Click here to listen to the broadcast of You Tell Me on KTBB AM & FM, Friday, Nov. 4, 2011.
An idea that Rush Limbaugh put forth on his program a few days ago set me thinking. The question Limbaugh asked was which has been a greater force for good in the world, greed or charity?
That’s a particularly timely question. One of my favorite pieces of literature is “A Christmas Carol” by Charles Dickens. You know the story. A mean and miserly Ebenezer Scrooge hoarded money while turning a blind eye to the human want that confronted him everywhere on the 19th century streets of London. In the Christmas season, when, to quote the story, “want is keenly felt, and abundance rejoices,” Scrooge was having none of it.
Of course, as we know, Scrooge was ultimately redeemed by the visitations of the ghosts of Christmases past, present and future. Scrooge’s miserly old heart was touched, and he became every bit as charitable after his enlightenment as he had been cruel and stingy before.
From the uplifting story of “A Christmas Carol”, you might reasonably conclude that charity has done more good in the world than has greed.
But let’s take a closer look.
First we need some definition. Webster defines greed as, “a selfish and excessive desire for more of something than is needed.” By that definition, greed is not such a good thing.
But the definition of greed has been corrupted and that corrupt definition animates our politics and policy discussions. For many, particularly those on the left, greed is defined as trying to do well for oneself.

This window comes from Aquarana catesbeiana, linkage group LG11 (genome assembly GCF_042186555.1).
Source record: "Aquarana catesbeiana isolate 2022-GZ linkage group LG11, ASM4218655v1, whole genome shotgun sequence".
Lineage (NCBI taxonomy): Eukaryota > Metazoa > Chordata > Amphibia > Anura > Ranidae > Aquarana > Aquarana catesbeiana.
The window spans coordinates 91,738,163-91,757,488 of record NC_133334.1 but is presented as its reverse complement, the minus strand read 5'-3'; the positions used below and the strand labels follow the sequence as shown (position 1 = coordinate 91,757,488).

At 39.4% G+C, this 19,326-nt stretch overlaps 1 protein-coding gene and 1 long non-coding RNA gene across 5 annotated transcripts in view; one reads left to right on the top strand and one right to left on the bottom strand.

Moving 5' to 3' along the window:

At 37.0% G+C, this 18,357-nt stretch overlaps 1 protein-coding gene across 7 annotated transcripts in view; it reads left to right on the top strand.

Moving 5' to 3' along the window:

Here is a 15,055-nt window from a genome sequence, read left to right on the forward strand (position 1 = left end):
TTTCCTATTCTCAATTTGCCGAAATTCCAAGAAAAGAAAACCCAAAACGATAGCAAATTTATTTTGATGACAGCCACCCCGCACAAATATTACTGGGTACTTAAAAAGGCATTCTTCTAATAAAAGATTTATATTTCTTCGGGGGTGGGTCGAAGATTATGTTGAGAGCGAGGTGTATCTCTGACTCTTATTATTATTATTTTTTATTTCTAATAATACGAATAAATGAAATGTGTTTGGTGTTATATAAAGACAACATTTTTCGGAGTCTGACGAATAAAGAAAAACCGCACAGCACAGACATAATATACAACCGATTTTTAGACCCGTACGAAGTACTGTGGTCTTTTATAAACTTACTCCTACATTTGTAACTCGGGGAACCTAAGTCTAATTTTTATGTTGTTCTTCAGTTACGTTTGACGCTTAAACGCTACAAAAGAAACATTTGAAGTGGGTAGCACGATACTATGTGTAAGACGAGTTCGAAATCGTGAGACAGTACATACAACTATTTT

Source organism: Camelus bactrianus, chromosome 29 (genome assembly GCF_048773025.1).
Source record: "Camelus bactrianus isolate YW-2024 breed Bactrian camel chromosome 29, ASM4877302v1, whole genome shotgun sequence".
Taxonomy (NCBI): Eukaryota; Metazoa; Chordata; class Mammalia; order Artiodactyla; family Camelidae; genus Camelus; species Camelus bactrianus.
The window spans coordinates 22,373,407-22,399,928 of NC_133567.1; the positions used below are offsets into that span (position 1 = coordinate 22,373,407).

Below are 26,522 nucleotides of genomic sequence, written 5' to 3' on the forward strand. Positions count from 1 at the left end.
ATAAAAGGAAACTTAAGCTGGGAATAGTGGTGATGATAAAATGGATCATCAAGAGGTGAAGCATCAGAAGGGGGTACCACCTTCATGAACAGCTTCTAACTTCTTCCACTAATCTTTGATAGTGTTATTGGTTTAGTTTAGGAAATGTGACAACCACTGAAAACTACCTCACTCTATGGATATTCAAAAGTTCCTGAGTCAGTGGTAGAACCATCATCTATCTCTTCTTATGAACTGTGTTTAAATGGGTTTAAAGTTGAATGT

We are endlessly subjected to the president and his followers railing against corporations and small business owners and investors, calling them greedy simply for wanting to succeed and in so doing, make a lot of money.
But that isn’t greed. It’s capitalism – an economic model that has done more to lift humans out of poverty than any other economic system ever tried.
Charities, to which most of us give, are always needing more. To whom do they go? I have now served as president of two non-profit boards. When we needed money, we didn’t go to the poor. We sought out the wealthy.
I don’t know what Scrooge did to become wealthy. But absent that wealth, his ability to help the family of his long-suffering clerk, Bob Cratchit, and his ability to alleviate the misery on the streets around his home in London, would not have existed.
Scrooge’s success in business is what enabled his charity.
What liberals denigrate as “greed” is in fact what has made poverty the exception that it is in the America of today as opposed to the rule that it was in the England of Charles Dickens.
As Adam Smith said, “It is not from the benevolence of the butcher, the brewer or the baker that we expect our dinner, but from their regard to their own self-interest.”
Self interest, despite what liberals say, is not greed. The freedom to pursue self interest is what has lifted countless millions from the grinding hopelessness of poverty while concurrently enabling charity on an industrial scale.
Charity is good. But for all that is good about charity in the end it can feed only a few.
Capitalism, even if you call it greed, feeds everyone.